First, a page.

The drawback of F1-score is that if you have a model with high recall and low precision. Another model with low recall and high precision. The two F1-score will end up very close to each other.

ROC curve & AUC

Now you have some idea about the Accuracy, the Recall and the Precision of a model.

By using these rates, the ROC curve evaluates the performance of models.

Let’s take a look at a concrete example where I draw ROC curves from scratch.

For example, you have already trained a classifier. By feeding your classifier with 20 labelled samples, you got a list of decisions from the classifier, like below,

# 0.9 means the classifier is 90% sure that this sample is True. 
y_score = [0.9, 0.8, 0.7, 0.6, 0.55, 0.54, 0.53, 0.52, 0.51, 0.505, 0.4, 0.39, 0.38, 0.37, 0.36, 0.35, 0.34, 0.33, 0.3, 0.1]

And their labels are below, where 1 represents the False label, 2 represents True label.

y_true =  [2, 2, 1, 2, 2, 2, 1, 1, 2, 1, 2, 1, 2, 1, 1, 1, 2, 1, 2, 1]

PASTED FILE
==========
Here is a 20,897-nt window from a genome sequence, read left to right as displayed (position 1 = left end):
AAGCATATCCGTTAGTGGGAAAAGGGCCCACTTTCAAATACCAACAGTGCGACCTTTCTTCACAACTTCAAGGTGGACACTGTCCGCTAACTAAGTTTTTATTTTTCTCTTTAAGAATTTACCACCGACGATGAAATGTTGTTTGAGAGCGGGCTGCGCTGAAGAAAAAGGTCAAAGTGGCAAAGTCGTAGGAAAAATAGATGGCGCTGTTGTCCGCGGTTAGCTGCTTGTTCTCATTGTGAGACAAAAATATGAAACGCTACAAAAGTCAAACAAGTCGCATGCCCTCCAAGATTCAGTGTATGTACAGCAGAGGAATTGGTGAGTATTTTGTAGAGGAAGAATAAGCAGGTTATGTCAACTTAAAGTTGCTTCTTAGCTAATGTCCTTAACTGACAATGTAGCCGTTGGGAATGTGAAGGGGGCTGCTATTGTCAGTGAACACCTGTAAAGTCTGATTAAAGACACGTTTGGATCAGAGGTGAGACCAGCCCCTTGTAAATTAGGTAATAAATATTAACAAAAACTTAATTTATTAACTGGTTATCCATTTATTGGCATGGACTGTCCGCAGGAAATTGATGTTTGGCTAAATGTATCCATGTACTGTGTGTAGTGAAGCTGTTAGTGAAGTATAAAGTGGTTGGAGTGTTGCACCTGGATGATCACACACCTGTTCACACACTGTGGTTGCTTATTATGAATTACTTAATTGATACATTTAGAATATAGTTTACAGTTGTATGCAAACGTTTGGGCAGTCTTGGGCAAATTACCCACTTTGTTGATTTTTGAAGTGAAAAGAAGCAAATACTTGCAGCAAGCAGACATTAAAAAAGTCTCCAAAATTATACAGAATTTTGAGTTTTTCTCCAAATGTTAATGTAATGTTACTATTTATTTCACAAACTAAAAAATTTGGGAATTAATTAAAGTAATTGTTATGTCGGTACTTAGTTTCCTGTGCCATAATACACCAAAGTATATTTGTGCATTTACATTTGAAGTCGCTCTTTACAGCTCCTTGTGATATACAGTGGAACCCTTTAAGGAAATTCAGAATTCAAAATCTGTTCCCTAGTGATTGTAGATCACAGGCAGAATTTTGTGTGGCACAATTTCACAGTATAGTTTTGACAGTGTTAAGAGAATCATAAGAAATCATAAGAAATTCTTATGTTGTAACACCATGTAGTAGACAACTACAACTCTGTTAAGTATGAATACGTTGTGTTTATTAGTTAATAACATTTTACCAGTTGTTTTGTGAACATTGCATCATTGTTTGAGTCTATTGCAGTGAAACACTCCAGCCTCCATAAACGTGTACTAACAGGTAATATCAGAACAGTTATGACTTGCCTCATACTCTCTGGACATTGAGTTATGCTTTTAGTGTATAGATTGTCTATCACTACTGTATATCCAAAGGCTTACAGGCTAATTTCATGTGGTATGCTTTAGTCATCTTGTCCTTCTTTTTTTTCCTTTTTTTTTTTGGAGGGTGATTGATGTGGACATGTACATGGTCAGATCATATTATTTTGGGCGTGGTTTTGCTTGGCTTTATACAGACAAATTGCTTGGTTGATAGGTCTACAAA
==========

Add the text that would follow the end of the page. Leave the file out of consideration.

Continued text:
Now you have all ingredients ready to get the roc_curve. Behind the scene, the roc_curve() function will sort the score list in descending order. Like below, the source code used by Python’s sklearn

# sort scores and corresponding truth values
desc_score_indices = np.argsort(y_score, kind="mergesort")[::-1]

Then for each score, the function will treat the specific score as the threshold, and apply it to all samples.

In our example, if you take the score 0.6 as the threshold, then the first 4 samples (namely the samples scored 0.9, 0.8, 0.7, and 0.6) will be classified as Positive, and the rest 16 samples (which are less than 0.6) are classified as Negative. Thus, we can compute the overall TPR and FPR for the model and draw one point in the coordinates.

By repeating this for each score, we can get 20 points on the coordinates. By connecting them with (0, 0), (1, 1), we get the ROC curve.

Compute the ROC and AUC by sklearn in Python

# 1 represents False, 2 represents True
import numpy as np
import matplotlib.pyplot as plt
from sklearn.metrics import roc_curve, auc

y_true =  [2, 2, 1, 2, 2, 2, 1, 1, 2, 1, 2, 1, 2, 1, 1, 1, 2, 1, 2, 1]
y_score = [0.9, 0.8, 0.7, 0.6, 0.55, 0.54, 0.53, 0.52, 0.51, 0.505, 0.4, 0.39, 0.38, 0.37, 0.36, 0.35, 0.34, 0.33, 0.3, 0.1]